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Re: In 1563, in Florence's Palazzo Vecchio, Giorgio Vasari built in front  [#permalink]

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New post 19 Jun 2019, 10:27
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PriyankaPalit7 wrote:
I still do not see how Vasari's intent of erecting the wall in front of the Da Vinci's wall is relevant to whether Leonardo's Palazzo Vecchio mural probably still exists behind Vasari's wall.

Negating Option C -> Even if Vasari built the wall with a gap for any other reason than to preserve something (the mural) behind it (let's say Vasari might have wanted to hide Leonardo's Palazzo Vecchio mural from the world!), even then Leonardo's Palazzo Vecchio mural may still exists behind Vasari's wall.

In this case, negating option C still keeps the conclusion that Leonardo's Palazzo Vecchio mural probably still exists behind Vasari's wall standing.

GMATNinja, @VeritasPrepKarishma and other experts, could you please shed some light?

Great explanation by VeritasPrepHailey! I'll add my two cents in case it helps...

The question is whether Leonardo's mural was even THERE when Vasari built the wall. Remember, some historians believed that by 1563 (i.e. before Vasari built the wall) the mural had been destroyed.

Thinking through the structure of the passage, we know that:

  • The gap between Vasari's wall and the original wall is large enough to have preserved Leonardo's mural
  • "Some historians" believe that the mural was destroyed before Vasari built his wall. So, two possibilities are presented -- either the mural still exists, or it does not.
  • When renovating a different building, Vasari built a facade that protected frescos underneath.
  • Therefore, Leonardo's mural probably still exists

Looking at this structure, there is a pretty clear gap in the logic -- how does the author get from the possibility that the mural might have been destroyed to the conclusion that it probably still exists? S/he cites evidence about a completely different building. So, there MUST be an unstated assumption that links the evidence (that the gap COULD have preserved the mural, and that Vasari protected works of art in another building) to the conclusion that the mural in question PROBABLY still exists.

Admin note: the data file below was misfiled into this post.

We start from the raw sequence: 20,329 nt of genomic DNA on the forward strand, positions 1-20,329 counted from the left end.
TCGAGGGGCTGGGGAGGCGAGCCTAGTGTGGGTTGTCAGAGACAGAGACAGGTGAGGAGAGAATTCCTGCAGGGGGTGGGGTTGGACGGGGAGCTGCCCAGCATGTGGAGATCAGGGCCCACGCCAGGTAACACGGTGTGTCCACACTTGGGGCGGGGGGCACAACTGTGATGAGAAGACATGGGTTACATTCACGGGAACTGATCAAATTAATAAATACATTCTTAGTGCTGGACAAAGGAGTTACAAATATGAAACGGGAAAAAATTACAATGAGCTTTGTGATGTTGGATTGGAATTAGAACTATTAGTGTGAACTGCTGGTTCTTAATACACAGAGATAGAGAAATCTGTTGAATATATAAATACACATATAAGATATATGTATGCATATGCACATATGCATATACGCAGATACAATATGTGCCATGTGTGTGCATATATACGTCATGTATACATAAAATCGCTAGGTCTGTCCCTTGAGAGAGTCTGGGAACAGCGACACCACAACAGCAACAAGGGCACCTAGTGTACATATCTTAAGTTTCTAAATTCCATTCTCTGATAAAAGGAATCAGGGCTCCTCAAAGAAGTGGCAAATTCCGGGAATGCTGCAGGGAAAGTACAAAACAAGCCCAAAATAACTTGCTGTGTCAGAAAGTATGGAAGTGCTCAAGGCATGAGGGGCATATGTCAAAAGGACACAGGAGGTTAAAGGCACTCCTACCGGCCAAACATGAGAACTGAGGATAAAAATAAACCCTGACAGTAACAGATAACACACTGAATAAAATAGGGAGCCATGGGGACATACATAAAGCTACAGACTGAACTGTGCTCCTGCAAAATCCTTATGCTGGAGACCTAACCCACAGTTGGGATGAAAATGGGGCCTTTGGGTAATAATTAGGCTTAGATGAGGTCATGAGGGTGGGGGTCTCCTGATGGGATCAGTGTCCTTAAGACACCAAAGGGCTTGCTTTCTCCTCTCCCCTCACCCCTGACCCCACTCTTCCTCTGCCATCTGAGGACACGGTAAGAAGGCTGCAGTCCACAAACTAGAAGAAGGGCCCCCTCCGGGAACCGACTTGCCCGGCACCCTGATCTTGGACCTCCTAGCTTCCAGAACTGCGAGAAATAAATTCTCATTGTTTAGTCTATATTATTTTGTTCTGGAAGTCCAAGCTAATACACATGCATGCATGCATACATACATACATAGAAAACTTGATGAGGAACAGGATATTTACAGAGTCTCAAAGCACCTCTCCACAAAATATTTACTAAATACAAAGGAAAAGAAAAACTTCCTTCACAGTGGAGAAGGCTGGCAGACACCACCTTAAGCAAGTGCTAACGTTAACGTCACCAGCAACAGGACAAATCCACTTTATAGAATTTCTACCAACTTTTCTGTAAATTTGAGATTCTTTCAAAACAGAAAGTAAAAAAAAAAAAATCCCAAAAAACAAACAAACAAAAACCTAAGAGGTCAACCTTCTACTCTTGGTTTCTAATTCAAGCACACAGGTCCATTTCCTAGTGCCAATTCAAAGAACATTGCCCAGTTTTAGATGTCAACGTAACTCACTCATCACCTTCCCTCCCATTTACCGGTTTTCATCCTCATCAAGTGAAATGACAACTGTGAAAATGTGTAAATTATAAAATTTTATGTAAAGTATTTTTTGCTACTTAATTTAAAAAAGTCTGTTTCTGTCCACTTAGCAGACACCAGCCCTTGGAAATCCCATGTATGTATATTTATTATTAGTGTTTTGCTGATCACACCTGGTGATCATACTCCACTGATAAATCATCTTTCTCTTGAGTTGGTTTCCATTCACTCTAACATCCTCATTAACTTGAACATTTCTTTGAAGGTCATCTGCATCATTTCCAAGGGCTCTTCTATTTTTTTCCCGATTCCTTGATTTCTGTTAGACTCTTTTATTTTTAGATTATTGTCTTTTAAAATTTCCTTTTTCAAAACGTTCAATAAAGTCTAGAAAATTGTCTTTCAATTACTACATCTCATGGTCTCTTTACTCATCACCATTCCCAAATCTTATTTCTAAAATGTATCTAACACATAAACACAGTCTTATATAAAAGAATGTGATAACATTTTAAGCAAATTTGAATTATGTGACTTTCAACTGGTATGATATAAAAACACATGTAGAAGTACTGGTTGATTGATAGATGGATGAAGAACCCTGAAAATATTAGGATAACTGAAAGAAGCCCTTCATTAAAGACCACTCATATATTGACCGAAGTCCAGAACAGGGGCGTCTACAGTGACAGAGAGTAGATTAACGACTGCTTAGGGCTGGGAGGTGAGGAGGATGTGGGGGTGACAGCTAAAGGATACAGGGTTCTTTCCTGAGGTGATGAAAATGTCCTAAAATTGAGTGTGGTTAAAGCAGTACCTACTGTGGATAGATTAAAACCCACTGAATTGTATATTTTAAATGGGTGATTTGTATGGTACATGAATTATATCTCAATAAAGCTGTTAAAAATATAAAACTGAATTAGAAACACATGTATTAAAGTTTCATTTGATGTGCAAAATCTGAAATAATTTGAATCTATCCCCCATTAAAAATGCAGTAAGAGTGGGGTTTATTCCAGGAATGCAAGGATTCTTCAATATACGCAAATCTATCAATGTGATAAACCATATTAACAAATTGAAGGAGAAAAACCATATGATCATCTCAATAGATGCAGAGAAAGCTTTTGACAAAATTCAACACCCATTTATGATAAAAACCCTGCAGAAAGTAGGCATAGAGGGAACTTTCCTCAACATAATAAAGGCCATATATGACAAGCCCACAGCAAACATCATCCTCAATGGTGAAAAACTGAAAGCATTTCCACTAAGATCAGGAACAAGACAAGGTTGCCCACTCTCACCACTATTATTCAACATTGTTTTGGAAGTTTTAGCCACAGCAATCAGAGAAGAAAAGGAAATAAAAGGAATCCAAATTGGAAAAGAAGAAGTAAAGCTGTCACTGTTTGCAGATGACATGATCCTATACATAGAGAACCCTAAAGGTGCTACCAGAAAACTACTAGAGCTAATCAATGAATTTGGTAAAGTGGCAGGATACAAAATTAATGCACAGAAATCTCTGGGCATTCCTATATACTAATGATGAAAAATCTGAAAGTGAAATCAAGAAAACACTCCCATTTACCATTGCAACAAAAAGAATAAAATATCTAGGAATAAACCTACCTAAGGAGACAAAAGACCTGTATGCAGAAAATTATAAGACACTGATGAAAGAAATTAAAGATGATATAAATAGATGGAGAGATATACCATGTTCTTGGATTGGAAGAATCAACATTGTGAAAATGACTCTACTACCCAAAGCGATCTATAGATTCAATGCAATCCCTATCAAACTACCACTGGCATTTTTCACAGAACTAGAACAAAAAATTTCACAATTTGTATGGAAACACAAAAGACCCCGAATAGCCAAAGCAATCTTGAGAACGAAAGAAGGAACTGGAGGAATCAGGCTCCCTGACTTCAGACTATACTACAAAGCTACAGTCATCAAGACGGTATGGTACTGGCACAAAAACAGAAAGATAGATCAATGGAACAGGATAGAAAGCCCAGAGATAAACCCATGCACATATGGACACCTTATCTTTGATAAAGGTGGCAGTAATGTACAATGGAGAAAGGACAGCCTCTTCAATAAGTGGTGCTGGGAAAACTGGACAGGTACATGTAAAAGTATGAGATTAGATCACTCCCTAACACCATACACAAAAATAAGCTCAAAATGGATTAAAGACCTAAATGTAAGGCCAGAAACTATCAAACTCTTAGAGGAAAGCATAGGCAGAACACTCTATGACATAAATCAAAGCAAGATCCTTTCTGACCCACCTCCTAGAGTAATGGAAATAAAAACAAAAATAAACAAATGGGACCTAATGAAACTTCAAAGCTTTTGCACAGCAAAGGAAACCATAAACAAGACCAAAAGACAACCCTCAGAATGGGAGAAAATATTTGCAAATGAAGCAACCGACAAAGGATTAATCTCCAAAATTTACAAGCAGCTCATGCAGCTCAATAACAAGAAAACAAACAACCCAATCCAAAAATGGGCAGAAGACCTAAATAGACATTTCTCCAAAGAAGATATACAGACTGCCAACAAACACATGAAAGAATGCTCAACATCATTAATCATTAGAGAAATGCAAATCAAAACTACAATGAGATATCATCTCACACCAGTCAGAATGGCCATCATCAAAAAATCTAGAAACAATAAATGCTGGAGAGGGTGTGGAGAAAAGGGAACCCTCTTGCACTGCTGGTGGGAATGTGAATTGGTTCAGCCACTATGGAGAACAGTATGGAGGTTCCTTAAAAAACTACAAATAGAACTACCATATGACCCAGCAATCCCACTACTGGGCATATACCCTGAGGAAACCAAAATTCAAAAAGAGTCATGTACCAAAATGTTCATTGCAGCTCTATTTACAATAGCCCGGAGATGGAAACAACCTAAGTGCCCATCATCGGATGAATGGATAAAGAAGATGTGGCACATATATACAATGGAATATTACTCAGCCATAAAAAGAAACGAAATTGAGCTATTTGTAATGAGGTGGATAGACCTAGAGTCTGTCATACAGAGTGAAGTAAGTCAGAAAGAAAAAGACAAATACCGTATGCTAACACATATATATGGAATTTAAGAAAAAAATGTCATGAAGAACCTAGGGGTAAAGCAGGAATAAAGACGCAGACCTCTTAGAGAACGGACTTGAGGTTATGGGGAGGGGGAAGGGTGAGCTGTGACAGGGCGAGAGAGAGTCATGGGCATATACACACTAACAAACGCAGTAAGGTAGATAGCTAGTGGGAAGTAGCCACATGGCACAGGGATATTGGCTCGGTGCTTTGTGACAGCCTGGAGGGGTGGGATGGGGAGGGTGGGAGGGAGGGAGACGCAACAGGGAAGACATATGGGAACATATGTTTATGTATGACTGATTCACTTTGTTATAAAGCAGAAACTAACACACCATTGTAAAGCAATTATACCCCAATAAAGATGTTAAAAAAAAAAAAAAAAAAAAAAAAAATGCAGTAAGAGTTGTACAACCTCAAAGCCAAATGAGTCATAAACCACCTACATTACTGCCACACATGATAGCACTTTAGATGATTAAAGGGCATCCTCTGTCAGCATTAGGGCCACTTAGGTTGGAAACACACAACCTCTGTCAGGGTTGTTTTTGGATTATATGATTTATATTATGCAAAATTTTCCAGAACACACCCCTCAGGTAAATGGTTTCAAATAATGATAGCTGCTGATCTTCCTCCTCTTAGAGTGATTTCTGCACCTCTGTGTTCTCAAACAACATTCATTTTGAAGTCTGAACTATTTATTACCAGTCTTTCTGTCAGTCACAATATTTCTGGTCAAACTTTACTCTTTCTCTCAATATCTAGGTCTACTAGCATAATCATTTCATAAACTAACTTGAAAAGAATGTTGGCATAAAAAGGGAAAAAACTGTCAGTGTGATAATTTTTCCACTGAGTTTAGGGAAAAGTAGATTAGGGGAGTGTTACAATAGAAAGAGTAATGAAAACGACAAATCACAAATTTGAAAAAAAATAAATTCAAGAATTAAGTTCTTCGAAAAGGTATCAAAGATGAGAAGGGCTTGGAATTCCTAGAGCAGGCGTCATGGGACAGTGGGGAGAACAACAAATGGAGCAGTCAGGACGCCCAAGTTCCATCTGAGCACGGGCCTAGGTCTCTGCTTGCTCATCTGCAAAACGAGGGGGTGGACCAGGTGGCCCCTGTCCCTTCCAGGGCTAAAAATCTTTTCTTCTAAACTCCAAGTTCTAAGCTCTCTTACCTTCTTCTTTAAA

If (C) is true, then Vasari probably would have left a gap for only one reason: to preserve something behind the new wall. If that's true and IF Leonardo's mural had been destroyed, then there probably would NOT be a gap! If Vasari had only one reason for leaving a gap (to preserve something) and if, as was the case, he DID leave a gap, then we can conclude that there probably WAS a mural behind the new wall.

If (C) is NOT true, then Vasari might have left that gap for a variety of reasons (i.e. to hide Leonardo's mural, to be a vindictive jerk, whatever). Without (C), the presence of a gap is NOT evidence that a mural was behind the new wall. So, without (C) it is not logically sound to conclude that the mural probably still exists based on the evidence presented in the passage. So (C) is a required assumption.

I hope this helps!
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Re: In 1563, in Florence's Palazzo Vecchio, Giorgio Vasari built in front  [#permalink]

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New post 16 Jul 2019, 19:29
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[/quote]

So, we're not looking for a way the argument could be false given the assumption, we're looking for whether it could be true/a valid argument if the assumption were not the case.

[/quote]

This statement is gold for assumption questions. It clarifies a lot. Thank you!
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In 1563, in Florence's Palazzo Vecchio, Giorgio Vasari built in front  [#permalink]

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New post 21 Aug 2019, 04:20
GMATNinja wrote:
If (C) is NOT true, then Vasari might have left that gap for a variety of reasons (i.e. to hide Leonardo's mural, to be a vindictive jerk, whatever). Without (C), the presence of a gap is NOT evidence that a mural was behind the new wall. So, without (C) it is not logically sound to conclude that the mural probably still exists based on the evidence presented in the passage. So (C) is a required assumption.


What if the gap preserved Leonardo's mural even though Vasari left the gap out of reasons other than the intention to protect the mural? No matter what Vasari's intention was, the gap could still somehow protect Leonardo's mural----maybe an unintended consequence. In this case, what really matters is not Vassari's intention but the fact that the gap preserved the mural (or not). With that in mind, I cannot say with confidence that, if negating option (C), the mural probably not exists.

I tried to develop another explanation. Let's summarize the conclusion this way: The argument speculates that Leonardo's mural probably still exists behind Vasari's wall.

Then go back to option (C). If it is true, the argument would have reason to speculate such conclusion.
If (C) is negated, the argument would have no ground to speculate that the mural still exists.
Either way, we don't have to exam whether the mural exists (probably or not). And the reasoning starts to make sense to me.
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In 1563, in Florence's Palazzo Vecchio, Giorgio Vasari built in front   [#permalink] 21 Aug 2019, 04:20